Conversely, when Akkermansia muciniphila is more abundant in the gut, it tends to be associated with a healthier body weight, less body fat, and better insulin sensitivity.9,15 Furthermore, animal studies have shown Akkermansia muciniphila reverses metabolic disorders, weight gain caused by a high-fat diet, metabolic endotoxemia, inflammation in fat tissues, and insulin resistance.8

Given the correlation between abundance of Akkermansia muciniphila and health status, efforts have been made to restore and promote abundance of Akkermansia muciniphila, such as increasing intake of polyphenol-rich foods (e.g., EGCG),16,17 supplementing selected probiotic strains,18,19 and exercise.20 This unique species is now available in supplemental form, allowing a direct route to augment Akkermansia muciniphila abundance.

In a clinical study conducted by Patrice Cani, PhD, Willam de Vos, PhD and their colleagues, they examined the health-promoting potential of this microbe in people who were overweight or obese and had insulin-resistance.21 Thirty-two volunteers received either placebo (inactive medicine), live Akkermansia muciniphila (10 billion CFU/day), or pasteurized Akkermansia muciniphila (30 billion total fluorescent unit (TFU)/day) for three months and were asked not to change their diet and exercise habits. At the end of study, researchers found supplementation with Akkermansia muciniphila to be safe and well-tolerated and demonstrated improvements in metabolic syndrome risk factors, such as total cholesterol and insulin resistance, as well as body weight, fat mass, and hip circumference. Importantly, the pasteurized (heat-inactivated) form of Akkermansia muciniphila, not the live form, improved insulin resistance and reduced insulinemia and total cholesterol, as well as parameters elevated in obesity and glucose intolerance (i.e., white blood cell counts) and inflammation (i.e., LPS). These findings suggest the pasteurized form of Akkermansia muciniphila is more effective for addressing metabolic syndrome risk factors.21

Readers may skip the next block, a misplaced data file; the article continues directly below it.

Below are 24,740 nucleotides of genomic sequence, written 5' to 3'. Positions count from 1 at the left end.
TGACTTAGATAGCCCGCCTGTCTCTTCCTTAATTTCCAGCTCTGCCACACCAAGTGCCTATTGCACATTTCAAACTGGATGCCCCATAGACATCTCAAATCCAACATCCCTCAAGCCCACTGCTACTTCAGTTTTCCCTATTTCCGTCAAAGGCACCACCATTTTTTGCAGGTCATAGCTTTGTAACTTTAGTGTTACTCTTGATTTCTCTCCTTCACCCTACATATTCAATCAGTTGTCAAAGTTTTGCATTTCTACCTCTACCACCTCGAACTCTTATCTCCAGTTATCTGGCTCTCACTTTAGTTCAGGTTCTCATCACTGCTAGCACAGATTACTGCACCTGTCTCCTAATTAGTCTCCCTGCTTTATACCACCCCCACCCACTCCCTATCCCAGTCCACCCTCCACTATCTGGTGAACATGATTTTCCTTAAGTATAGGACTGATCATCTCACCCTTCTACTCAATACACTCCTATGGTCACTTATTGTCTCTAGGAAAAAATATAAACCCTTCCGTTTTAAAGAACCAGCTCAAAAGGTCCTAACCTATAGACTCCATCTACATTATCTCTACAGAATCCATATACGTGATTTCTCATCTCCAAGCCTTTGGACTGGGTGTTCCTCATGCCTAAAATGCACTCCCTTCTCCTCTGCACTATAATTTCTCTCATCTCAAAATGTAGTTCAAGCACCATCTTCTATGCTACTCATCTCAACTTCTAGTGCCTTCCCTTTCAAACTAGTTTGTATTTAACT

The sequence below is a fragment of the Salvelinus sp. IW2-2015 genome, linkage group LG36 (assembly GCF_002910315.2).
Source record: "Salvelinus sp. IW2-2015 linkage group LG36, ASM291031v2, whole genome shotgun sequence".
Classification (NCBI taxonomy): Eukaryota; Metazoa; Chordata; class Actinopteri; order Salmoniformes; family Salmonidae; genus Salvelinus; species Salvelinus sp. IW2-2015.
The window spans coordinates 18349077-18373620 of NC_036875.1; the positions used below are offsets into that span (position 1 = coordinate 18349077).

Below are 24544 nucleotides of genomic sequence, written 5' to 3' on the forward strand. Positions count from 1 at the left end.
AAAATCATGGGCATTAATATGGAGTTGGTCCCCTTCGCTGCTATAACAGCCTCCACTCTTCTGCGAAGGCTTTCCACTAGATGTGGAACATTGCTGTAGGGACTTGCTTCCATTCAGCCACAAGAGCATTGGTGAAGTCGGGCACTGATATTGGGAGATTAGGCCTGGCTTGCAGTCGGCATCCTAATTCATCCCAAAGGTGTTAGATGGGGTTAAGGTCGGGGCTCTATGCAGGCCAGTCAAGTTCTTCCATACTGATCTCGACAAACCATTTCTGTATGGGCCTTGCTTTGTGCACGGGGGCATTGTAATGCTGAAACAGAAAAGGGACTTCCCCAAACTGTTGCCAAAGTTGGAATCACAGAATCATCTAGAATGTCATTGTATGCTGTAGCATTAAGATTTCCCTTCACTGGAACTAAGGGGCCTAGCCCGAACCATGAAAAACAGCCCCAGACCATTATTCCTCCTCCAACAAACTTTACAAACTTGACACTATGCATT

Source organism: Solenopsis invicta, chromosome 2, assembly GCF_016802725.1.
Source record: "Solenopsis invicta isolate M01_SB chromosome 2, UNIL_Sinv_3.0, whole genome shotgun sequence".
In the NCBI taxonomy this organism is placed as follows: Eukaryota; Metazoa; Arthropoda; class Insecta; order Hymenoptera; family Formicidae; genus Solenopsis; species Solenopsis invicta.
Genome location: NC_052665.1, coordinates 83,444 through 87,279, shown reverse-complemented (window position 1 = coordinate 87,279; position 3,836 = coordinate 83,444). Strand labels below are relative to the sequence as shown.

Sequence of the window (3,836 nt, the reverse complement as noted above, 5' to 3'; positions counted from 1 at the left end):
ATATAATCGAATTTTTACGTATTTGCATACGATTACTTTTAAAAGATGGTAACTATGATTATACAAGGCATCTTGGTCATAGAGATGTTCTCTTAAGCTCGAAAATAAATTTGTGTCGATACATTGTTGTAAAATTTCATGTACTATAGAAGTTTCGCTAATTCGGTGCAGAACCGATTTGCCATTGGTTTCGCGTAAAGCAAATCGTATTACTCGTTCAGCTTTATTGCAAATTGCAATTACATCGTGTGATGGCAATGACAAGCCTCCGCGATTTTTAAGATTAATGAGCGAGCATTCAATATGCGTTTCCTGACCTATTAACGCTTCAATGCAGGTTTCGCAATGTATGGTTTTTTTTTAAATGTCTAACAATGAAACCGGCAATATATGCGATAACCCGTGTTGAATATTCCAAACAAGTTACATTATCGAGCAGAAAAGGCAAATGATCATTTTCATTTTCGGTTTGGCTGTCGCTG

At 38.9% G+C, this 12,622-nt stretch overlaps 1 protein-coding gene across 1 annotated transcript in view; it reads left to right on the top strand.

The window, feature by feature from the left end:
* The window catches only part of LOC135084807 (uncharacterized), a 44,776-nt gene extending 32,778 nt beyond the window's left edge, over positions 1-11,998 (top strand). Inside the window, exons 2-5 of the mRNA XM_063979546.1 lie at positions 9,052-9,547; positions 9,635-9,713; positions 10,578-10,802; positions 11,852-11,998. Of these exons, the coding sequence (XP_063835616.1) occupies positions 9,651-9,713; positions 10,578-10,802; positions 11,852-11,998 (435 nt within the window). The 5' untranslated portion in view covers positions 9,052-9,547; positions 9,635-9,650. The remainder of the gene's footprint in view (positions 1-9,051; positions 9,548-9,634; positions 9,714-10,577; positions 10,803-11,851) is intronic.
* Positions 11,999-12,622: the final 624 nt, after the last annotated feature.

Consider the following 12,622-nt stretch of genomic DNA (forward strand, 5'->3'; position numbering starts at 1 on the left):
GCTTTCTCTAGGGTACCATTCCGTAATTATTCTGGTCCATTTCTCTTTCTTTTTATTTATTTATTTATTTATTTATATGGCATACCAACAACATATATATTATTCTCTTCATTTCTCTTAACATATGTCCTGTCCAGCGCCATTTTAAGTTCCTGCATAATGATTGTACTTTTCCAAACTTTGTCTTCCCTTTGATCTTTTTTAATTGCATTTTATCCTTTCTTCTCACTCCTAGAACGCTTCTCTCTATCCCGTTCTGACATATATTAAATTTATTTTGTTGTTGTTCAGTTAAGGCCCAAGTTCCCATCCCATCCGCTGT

Who can benefit from Akkermansia muciniphila supplementation?

The unique attributes of this tiny hero, Akkermansia muciniphila, has gained its recognition as a valuable player in gut and metabolic health.1 While a balanced diet and regular exercise are the cornerstones for maintaining healthy weight and minimizing metabolic syndrome risks, this next-generation bacteria, pasteurized Akkermansia muciniphila, offers a novel solution to support metabolic health in those who are overweight or obese.


  1. Cani PD et al. Akkermansia muciniphila: paradigm for next-generation beneficial microorganisms. Nat Rev Gastroenterol Hepatol. 2022;19:625-637.
  2. Cani PD. Gut microbiota – at the intersection of everything? Nat Rev Gastroenterol Hepatol. 2017;14(6):321-322.
  3. Derrien M et al. Akkermansia muciniphila gen. nov., sp. nov., a human intestinal mucin-degrading bacterium. Int J Syst Evol Microbiol. 2004;54(Pt 5):1469-1476.
  4. Zhu L et al. Akkermansia muciniphila protects intestinal mucosa from damage caused by S. pullorum by initiating proliferation of intestinal epithelium. Vet Res. 2020;51(1):34.
  5. Ottman N et al. Pili-like proteins of Akkermansia muciniphila modulate host immune responses and gut barrier function. PLoS One. 2017;12(3):e0173004.
  6. Plovier H et al. A purified membrane protein from Akkermansia muciniphila or the pasteurized bacterium improves metabolism in obese and diabetic mice. Nat Med. 2017;23(1):107-113.